The past 30 days
You will, at some point, take the code your technical co-founder produced and show it to another developer who will declare the work sub-standard and terrible.
A peer review of code, with an opinion of how good or bad the code is, let’s us understand where the flaws are.
But it can be just that, an opinion, you don’t always want to follow it.
(Money that is).
Product development is as much a marketing decision as it is anything else.
What type of marketing should you do for your start-up?
All of the types.
But there are some types that just won’t be effective.
Unfortunately, you won’t know what those are until you try them.
Complaining about the state of the start-up ecosystem, the (somewhat) funding craziness and billion dollar unicorns is akin to doing a stand-up routine about airline food.
Age of Acquarius? More like the Age of Unicorns. Amirite?
And what about those investors?
Never trust a Chief Technology Officer that gets confused by their smart phone.
Taking a risk and launching a startup isn’t gambling.
Quitting your job and living on your credit cards for a year whilst you thrash around trying to find a startup idea that will work, with no business skills, no sales, no customers and no product or service to offer.
I take risks every day.
In fact, your reading a risk right now.
I started this blog with no idea where it would go.
Or even if anybody would pay attention to it.
Yet here you are.
Readily consuming the risk I took.
It might take 10,000 hours to get good at something (as popularized by Malcom Gladwell), but I have found it is a lot easier to get really good at something, at putting in your 10,000 hours when you make a habit out racking up the time necessary.
10,000 hours may sound like a nice round number, but you’ll never put in the 10,000 hours required until you put in the first minute.
And another minute.
And another minute.
I used to play fast and loose with my small seed investments in my younger days.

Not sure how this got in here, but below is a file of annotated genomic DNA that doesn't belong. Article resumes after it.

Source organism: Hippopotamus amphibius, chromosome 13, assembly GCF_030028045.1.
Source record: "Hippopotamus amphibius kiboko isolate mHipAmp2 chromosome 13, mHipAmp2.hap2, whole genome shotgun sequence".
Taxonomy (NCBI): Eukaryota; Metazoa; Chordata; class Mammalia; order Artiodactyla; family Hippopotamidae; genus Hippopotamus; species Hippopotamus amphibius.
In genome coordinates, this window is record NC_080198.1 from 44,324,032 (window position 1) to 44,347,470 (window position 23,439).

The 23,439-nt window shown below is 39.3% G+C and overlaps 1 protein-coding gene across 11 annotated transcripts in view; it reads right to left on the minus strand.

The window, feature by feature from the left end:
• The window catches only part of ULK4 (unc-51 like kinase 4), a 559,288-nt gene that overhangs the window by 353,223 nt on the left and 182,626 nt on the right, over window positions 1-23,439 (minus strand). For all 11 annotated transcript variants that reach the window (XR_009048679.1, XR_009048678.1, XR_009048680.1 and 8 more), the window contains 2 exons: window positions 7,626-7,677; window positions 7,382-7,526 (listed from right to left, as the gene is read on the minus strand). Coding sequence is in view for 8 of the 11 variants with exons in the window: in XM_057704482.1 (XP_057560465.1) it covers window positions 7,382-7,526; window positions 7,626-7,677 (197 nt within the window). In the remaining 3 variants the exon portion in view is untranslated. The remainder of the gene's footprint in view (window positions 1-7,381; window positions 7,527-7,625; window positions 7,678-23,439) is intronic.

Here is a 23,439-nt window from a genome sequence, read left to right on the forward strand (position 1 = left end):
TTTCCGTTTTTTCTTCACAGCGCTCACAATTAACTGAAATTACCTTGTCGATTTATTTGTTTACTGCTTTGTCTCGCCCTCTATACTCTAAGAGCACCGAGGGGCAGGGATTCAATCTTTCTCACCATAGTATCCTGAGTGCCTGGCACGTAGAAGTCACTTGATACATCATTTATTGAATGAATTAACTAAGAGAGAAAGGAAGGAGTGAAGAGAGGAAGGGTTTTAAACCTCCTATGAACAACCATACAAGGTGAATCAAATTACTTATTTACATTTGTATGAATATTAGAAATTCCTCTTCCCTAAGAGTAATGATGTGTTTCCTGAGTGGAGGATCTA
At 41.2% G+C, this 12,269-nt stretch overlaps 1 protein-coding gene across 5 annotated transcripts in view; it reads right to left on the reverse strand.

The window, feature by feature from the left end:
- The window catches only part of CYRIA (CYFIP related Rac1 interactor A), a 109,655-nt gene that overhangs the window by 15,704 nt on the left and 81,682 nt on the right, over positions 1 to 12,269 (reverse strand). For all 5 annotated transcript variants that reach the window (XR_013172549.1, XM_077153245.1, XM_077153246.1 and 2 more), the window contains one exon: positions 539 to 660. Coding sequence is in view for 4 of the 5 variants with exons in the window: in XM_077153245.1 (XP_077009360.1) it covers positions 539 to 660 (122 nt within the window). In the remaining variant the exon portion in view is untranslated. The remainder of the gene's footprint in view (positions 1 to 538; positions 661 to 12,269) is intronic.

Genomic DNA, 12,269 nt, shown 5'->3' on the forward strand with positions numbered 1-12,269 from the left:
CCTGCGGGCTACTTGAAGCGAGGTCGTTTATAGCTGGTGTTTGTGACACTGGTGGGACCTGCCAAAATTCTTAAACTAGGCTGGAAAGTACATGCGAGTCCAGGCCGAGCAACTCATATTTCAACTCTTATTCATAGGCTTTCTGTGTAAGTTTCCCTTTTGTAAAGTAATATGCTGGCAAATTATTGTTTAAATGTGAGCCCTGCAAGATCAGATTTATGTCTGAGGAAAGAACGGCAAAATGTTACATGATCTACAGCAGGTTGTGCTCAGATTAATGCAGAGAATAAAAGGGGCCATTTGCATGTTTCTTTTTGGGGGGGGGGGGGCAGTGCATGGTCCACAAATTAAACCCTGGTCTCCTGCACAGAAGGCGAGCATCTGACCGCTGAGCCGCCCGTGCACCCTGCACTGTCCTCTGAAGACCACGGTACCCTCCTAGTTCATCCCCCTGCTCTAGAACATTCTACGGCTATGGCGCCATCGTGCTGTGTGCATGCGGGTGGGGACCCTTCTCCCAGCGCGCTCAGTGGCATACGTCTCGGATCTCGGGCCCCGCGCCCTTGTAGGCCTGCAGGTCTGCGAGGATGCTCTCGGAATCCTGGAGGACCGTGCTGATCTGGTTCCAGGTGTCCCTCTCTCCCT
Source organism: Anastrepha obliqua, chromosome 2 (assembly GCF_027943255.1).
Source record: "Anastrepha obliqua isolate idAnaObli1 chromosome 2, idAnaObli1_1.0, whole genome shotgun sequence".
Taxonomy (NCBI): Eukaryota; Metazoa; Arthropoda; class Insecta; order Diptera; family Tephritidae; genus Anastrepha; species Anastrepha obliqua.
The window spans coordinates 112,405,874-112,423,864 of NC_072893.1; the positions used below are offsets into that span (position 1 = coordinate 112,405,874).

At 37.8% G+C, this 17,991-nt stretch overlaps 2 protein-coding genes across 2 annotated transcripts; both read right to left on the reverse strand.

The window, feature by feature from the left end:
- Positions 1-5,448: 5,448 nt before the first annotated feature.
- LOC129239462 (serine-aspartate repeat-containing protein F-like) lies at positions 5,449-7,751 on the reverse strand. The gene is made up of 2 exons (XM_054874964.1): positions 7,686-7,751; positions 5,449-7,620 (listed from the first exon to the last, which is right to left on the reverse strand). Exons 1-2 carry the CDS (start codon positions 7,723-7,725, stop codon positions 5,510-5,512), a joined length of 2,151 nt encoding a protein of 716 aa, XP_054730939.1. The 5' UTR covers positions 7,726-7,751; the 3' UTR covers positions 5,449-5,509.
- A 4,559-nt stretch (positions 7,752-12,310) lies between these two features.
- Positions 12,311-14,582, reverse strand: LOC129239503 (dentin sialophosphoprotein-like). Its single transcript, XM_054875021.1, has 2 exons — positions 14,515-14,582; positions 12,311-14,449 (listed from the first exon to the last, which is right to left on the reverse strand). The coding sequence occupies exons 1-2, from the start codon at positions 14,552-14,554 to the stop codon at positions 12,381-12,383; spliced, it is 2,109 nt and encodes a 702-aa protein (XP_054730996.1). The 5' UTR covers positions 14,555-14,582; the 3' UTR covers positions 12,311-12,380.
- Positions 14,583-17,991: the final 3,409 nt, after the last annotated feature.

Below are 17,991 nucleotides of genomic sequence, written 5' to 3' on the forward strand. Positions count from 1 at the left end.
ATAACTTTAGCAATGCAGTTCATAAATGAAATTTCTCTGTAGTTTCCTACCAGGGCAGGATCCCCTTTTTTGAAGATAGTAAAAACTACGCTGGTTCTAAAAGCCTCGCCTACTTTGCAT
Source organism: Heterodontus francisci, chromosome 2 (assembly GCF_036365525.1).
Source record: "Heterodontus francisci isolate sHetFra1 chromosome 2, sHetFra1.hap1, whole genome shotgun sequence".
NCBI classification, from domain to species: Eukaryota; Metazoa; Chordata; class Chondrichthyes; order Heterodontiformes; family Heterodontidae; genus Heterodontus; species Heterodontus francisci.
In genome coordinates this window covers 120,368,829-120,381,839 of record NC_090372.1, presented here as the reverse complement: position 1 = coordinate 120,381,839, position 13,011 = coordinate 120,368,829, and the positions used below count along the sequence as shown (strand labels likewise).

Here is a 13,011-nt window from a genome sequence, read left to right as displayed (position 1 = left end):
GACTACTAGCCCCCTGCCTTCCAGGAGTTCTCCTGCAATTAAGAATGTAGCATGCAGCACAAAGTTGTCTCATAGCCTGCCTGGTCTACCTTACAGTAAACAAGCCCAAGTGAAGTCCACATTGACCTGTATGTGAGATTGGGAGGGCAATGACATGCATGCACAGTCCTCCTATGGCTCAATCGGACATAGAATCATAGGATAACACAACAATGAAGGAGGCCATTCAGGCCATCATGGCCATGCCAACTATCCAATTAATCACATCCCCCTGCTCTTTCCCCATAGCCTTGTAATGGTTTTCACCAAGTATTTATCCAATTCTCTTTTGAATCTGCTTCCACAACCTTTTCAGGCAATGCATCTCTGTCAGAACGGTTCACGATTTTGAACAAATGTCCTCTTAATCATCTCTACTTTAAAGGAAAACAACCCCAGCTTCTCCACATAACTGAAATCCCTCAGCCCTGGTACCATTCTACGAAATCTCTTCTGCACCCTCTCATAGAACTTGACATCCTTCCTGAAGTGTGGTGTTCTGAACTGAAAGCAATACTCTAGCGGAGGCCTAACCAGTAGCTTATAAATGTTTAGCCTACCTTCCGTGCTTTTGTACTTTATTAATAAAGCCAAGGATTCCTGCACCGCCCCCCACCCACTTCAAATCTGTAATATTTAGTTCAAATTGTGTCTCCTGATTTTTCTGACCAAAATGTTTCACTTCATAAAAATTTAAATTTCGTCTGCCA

Post-video game studio crash days I am a little more discerning.
My wife refuses to let me invest in more companies per year than the number of non-profits she works with.
Or maybe it is the other way around and I don’t let her work with more non-profits than investments I am willing to make in start-ups.
The difference between a good company and a good business is…
As companies grow larger – they become better at business.
They become a “good business.”
But almost all of them lose that essential something that turns them from a “good company” to an “average company.”
You will ask your technical co-founder for a quick fix to a problem, and then in six months time you will ask why such a poorly implemented technical decision was made by your technical co-founder.
And that’s okay, because it will be your first real lesson about technical debt.
And your first real lesson about documenting your decision process.
The problem with being an EIR (entrepreneur-in-residence) is the right of first refusal.
What happens when the VC fund that kept you as their EIR says “yes”?
You can’t exactly shop around for better terms for your hot start-up idea.
And what happens should the VC fund say “no?”
Now you have the opposite problem, the stigma that the VCs didn’t think your idea had merit.